Written by Kevin Smith
Illustrated by Jeff Quigley
I’m biased. That’s the long and short of this interview in one sentence. But as a writer I’m going to go on and on about this book and it’s creators, trying to convince you to buy it. Sometimes it works, sometimes it doesn’t.
If you’re a Kevin Smith fan, especially of his most recent movies (Tusk, Red State), then you’re probably familiar with his podcasts, and this review is most likely not one you need to read. On the other hand, if you’re familiar with Smith’s podcasts, it’s exactly the review you need to read, because it’s full of Smith-love, in all of the ways a fan of those podcasts can think of. And they are myriad.
Speaking of those most recent movies, both of which I enjoyed, show the turn that Smith has taken in his career that early fans of Clerks and Mallrats might never have suspected. For me, a longtime listener, it makes perfect sense. He’s evolved to the point where he’s taking the stuff that he love, the ideas born of conversation with his friends, and making films out of them. His newest film, Yoga Hosers, is currently touring the country, and is out for wider release later this year. To use the creators own words, it’s …”gremlins meets clueless”.
But this…this is a different beast. This is a prequel to the upcoming film, and what better way to introduce these obviously comic book characters than in a book of their own?
“When Colleens Collide” is the story of our heroines, Colleen M. and Colleen C., so named so their teacher wouldn’t have to read their full names every day for roll call. (Remember roll call?) And with that small parenthetical, I realize what is so charming about this comic. It’s not just that the Smith fan within me gets to giggle at all of the bits of Smodcast podcasts that he’s sprinkled in. It’s not the self-referential nature of most of his work, which, if you love it you love it. It’s that he can instantly remember what it was like to be a kid, and is able to bring you back into that mindset with something as simple as a reference to roll call and a teacher’s exasperation with two like-named kids. (I was Brad G. for the entirety of second grade.)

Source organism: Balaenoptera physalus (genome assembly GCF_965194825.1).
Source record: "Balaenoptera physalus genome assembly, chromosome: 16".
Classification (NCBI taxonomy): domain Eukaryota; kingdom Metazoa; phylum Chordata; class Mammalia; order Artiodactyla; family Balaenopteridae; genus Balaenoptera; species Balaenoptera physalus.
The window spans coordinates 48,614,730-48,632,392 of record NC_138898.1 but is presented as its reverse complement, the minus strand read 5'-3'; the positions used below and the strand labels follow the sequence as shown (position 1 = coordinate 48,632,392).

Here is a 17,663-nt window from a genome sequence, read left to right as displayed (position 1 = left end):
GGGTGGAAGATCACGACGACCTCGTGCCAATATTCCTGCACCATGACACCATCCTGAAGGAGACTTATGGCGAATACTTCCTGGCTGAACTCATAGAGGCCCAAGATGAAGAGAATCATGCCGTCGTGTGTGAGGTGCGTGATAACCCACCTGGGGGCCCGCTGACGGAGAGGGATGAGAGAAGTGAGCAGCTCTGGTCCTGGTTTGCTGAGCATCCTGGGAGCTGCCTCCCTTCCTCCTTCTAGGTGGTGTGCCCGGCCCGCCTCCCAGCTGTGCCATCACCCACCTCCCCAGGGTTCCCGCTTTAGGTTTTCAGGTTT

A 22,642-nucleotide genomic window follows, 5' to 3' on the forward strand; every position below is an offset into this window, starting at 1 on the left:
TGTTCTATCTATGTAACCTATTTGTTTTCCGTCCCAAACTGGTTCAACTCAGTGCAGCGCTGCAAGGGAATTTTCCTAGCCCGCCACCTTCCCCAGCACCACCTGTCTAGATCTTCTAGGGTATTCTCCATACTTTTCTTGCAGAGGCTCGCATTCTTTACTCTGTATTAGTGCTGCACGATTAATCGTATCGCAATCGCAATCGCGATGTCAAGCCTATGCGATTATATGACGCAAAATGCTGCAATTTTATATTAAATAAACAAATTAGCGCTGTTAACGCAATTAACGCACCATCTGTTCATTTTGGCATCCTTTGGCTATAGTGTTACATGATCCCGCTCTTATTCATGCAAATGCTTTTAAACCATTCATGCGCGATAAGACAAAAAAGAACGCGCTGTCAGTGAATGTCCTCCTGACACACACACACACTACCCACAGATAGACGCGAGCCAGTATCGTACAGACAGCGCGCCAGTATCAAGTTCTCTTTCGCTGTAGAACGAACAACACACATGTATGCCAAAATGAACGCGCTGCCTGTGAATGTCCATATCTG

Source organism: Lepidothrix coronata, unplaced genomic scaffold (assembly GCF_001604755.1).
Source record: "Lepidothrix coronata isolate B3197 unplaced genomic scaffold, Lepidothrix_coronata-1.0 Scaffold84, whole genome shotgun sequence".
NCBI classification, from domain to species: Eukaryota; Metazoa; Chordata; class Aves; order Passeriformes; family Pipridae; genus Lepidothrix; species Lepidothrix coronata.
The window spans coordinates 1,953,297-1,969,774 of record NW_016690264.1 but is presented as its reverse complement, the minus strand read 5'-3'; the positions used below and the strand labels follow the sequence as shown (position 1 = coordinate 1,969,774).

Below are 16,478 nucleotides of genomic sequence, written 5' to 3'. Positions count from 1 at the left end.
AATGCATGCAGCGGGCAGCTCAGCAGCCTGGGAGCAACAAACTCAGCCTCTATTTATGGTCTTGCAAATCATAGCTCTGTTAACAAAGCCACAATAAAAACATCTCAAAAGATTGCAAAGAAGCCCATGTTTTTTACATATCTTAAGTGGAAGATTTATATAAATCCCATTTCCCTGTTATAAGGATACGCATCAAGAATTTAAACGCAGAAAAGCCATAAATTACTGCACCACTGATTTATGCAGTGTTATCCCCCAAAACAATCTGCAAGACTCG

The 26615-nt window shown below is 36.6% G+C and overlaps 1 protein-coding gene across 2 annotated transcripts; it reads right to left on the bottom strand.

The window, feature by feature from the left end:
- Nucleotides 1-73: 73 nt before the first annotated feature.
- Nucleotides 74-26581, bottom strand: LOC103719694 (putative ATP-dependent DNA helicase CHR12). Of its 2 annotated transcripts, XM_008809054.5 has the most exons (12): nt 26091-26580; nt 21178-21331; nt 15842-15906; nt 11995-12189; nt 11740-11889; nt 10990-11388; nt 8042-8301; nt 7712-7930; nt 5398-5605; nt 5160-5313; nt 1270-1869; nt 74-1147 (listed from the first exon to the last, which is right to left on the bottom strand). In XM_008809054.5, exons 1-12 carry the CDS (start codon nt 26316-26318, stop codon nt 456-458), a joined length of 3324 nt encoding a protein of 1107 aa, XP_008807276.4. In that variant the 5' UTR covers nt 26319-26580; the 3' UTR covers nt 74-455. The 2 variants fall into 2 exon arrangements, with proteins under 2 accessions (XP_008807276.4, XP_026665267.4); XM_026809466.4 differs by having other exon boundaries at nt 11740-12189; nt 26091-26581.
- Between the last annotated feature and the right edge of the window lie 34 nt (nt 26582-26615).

The Colleen’s act out their first meeting and we get little more backstory before the opening credits of the main film. It’s short and sweet. A “Sundance Super Special” that introduces us once again to Smith’s idyllic Canada, where men turn other men into walruses, and “Jaws but with a moose” is going to be a thing. Where politeness is tantamount and accents are spelled out so you aren’t confused about the way a work should be pronounced.
Jeff Quigley’s art is light and cartoony, which is perfect for the tone of the film. (I haven’t seen it yet, but all of the trailers and Smith himself seem to promise a light movie.)
Like his films, you see recurring cast members, especially from Tusk, but because this is a prequel to the film you only get a few. (This is the second of the “True North Trilogy”, the third film, Moosejaws, should be out late this years or early next.)
If you’re a Kevin Smith fan, you’ll definitely want to pick this up for your collection. If not, then you probably won’t get it. (Both in the physical and metaphorical sense.) But that’s cool. Smith has pared down his fan base to those who are truly devoted, those who get on the Smodco bus and ride all day long, reveling in the absurdity of “Scan BC, Scott”, stories about a little robot hitchhiking it’s way across the country, and this one, of two teenage girls in a convenience store besieged by Nazi Bratwursts.
Brad Gischia is a writer and artist living in the frozen Upper Peninsula of Michigan. He is married and has three kids and a dog, all who put up with his incessant prattling about comic books.
Twitter – brad@comicwasteland